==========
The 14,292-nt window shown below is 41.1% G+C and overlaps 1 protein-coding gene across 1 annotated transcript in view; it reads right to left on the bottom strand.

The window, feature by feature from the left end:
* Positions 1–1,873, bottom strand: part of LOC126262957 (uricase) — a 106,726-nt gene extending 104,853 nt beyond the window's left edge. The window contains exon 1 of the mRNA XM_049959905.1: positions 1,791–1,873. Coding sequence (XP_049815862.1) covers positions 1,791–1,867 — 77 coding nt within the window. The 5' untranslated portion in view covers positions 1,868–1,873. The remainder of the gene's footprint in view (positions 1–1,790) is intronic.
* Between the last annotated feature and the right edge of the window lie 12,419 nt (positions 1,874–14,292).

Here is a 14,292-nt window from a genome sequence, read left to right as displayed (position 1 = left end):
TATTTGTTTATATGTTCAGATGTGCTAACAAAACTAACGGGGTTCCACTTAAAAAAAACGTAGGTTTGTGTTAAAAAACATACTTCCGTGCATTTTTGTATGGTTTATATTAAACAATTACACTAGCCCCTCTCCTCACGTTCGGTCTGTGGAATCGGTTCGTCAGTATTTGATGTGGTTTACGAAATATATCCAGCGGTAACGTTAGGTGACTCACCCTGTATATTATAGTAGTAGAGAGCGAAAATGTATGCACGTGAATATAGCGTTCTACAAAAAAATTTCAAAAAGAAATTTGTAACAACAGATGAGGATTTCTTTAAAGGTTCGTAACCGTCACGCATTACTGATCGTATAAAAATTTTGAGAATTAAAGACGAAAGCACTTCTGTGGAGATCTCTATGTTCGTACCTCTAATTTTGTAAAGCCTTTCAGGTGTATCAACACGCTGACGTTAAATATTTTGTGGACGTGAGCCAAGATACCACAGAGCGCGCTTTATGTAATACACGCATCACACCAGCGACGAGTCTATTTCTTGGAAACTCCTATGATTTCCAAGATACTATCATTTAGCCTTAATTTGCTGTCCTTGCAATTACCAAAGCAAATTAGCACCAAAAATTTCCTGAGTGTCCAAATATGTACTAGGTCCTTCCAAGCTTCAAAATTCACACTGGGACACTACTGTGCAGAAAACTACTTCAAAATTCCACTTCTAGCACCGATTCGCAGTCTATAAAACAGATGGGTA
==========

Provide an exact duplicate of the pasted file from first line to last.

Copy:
The 14,292-nt window shown below is 41.1% G+C and overlaps 1 protein-coding gene across 1 annotated transcript in view; it reads right to left on the bottom strand.

The window, feature by feature from the left end:
* Positions 1–1,873, bottom strand: part of LOC126262957 (uricase) — a 106,726-nt gene extending 104,853 nt beyond the window's left edge. The window contains exon 1 of the mRNA XM_049959905.1: positions 1,791–1,873. Coding sequence (XP_049815862.1) covers positions 1,791–1,867 — 77 coding nt within the window. The 5' untranslated portion in view covers positions 1,868–1,873. The remainder of the gene's footprint in view (positions 1–1,790) is intronic.
* Between the last annotated feature and the right edge of the window lie 12,419 nt (positions 1,874–14,292).

Here is a 14,292-nt window from a genome sequence, read left to right as displayed (position 1 = left end):
TATTTGTTTATATGTTCAGATGTGCTAACAAAACTAACGGGGTTCCACTTAAAAAAAACGTAGGTTTGTGTTAAAAAACATACTTCCGTGCATTTTTGTATGGTTTATATTAAACAATTACACTAGCCCCTCTCCTCACGTTCGGTCTGTGGAATCGGTTCGTCAGTATTTGATGTGGTTTACGAAATATATCCAGCGGTAACGTTAGGTGACTCACCCTGTATATTATAGTAGTAGAGAGCGAAAATGTATGCACGTGAATATAGCGTTCTACAAAAAAATTTCAAAAAGAAATTTGTAACAACAGATGAGGATTTCTTTAAAGGTTCGTAACCGTCACGCATTACTGATCGTATAAAAATTTTGAGAATTAAAGACGAAAGCACTTCTGTGGAGATCTCTATGTTCGTACCTCTAATTTTGTAAAGCCTTTCAGGTGTATCAACACGCTGACGTTAAATATTTTGTGGACGTGAGCCAAGATACCACAGAGCGCGCTTTATGTAATACACGCATCACACCAGCGACGAGTCTATTTCTTGGAAACTCCTATGATTTCCAAGATACTATCATTTAGCCTTAATTTGCTGTCCTTGCAATTACCAAAGCAAATTAGCACCAAAAATTTCCTGAGTGTCCAAATATGTACTAGGTCCTTCCAAGCTTCAAAATTCACACTGGGACACTACTGTGCAGAAAACTACTTCAAAATTCCACTTCTAGCACCGATTCGCAGTCTATAAAACAGATGGGTA